Lexington, Ky.—Aug. 15
In a class that’s dominated by top professionals, you might be surprised to see Sara Taylor’s name as this year’s winner of the Platinum Performance USHJA 3’6″/3’9″ Green Hunter Incentive Championship. But if you’ve been paying attention to the young professional over the last couple of years, you’d know that she was on the verge of her breakout performance.
Last year she was third with Noah in the 3’/3’3″ section of the championship, and she’s consistently pulled top ribbons out in competitive derby competition. But today was her time to shine, and she pulled massive scores of 91, 90 and 88 for a total of 269—and a 9-point margin of victory.
“I couldn’t speak for a long time, I was so excited,” she said.
“I kind of just flowed all the way around,” she continued. “He was there with me every step of the way, and it was almost like he was having just as much fun as I. I really liked the course, but I was really lucky to be on Noah.”
Taylor, 28, works for John and Kitty Barker’s Eight Oaks Inc. in Middleburg, Virginia. She lived on a farm in Massachusetts and grew up riding, but then she took a break while she attended college, and she briefly worked in human resources. But she felt the call to return to horses and took a summer job working as a wrangler at Yellowstone National Park (Wyoming).
“And being around horses all day, western horses, I called up Emil [Spadone], and I was like, I’ve got to come back,” she said.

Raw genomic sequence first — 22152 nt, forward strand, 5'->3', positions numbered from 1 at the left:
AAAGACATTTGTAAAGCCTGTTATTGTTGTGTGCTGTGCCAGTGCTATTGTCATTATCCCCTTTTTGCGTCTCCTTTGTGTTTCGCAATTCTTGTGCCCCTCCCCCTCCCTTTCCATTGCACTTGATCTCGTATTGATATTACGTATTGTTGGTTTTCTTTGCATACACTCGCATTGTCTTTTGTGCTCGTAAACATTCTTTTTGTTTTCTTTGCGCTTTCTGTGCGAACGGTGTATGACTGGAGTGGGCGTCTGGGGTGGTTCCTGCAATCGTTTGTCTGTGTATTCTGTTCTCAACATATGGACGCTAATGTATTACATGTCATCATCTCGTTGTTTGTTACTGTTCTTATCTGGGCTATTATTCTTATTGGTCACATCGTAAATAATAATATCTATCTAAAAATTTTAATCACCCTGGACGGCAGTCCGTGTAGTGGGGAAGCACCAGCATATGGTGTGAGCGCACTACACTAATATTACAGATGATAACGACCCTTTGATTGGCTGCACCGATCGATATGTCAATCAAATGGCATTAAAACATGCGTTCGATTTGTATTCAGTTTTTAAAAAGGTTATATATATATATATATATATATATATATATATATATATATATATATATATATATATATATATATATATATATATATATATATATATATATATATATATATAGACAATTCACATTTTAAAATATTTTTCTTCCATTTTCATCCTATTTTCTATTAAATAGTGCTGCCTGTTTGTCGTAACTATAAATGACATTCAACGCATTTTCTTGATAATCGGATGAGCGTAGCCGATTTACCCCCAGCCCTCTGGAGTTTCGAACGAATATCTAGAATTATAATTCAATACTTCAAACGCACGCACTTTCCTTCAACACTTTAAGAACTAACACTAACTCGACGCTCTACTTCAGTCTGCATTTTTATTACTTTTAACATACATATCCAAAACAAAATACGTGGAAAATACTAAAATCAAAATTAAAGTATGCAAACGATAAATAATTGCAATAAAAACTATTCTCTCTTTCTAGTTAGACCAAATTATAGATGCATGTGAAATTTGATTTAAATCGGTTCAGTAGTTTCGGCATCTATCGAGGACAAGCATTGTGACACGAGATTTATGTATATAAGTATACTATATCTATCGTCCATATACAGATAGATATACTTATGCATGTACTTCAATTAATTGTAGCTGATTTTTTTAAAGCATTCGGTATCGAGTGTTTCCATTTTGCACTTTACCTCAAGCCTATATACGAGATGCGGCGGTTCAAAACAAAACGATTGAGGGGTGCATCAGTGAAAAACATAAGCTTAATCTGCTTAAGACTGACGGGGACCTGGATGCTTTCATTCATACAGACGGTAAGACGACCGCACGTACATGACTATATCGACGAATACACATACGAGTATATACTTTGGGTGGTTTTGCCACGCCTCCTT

She met the Barkers one year in Wellington, Florida, and she’s been working for them ever since.
Taylor has been competing Ingrid Avera’s 9-year-old warmblood of unrecorded breeding for the last two years. Avera purchased the gelding from Spadone as a 3′ green horse with the goal of making him her adult amateur hunter.
“He was a little hot jumping bean, but just going to shows he started to calm down,” she said. “And we did 3′, and then we took our time and did 3’3″, and we just kept taking our time, and Ingrid really was on board with that. I think if it had gone a different way we wouldn’t have gotten the outcome that we did.”
Last year Patricia Griffith took top prize in the 3’/3’3″ championship, and this year, she rode Callie Seamen’s Diamante to second with a score of 260.
“It’s a great place to showcase a horse,” said Griffith. “Sometimes you walk in and it goes your way, and sometimes they can get green, especially with the hour and the shadows, but my horse, it almost felt like he knew where he was going, so he was kind of dialed in, and it worked out.”
Lafitte De Muze and Amanda Steege rounded out the top three with a score of 259.
“I was so proud of Lafitte,” said Steege. “Everybody’s sick of hearing me say how proud I always am of Lafitte, but he was great out there.”
For the second iteration of the 3’6″/3’9″ championship, the clean-slate final round was held over a handy course that gave riders plenty of options. It was met with mixed reviews, but for the horses who will compete in the Platinum Performance USHJA International Hunter Derby Championships tomorrow, it was a welcome practice.
“Lafitte’s going to do derby finals tomorrow, so for Patricia and I both, both of us are doing derby finals tomorrow, and it’s their first derby finals, so I think it was a really good preparation for us,” Steege said. “This was Lafitte’s first class this week, and so I was happy to get to practice coming out a little later in the day and going straight into the handy and all of that.”
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For more in-depth coverage, check out the Sept. 2 issue of the Chronicle.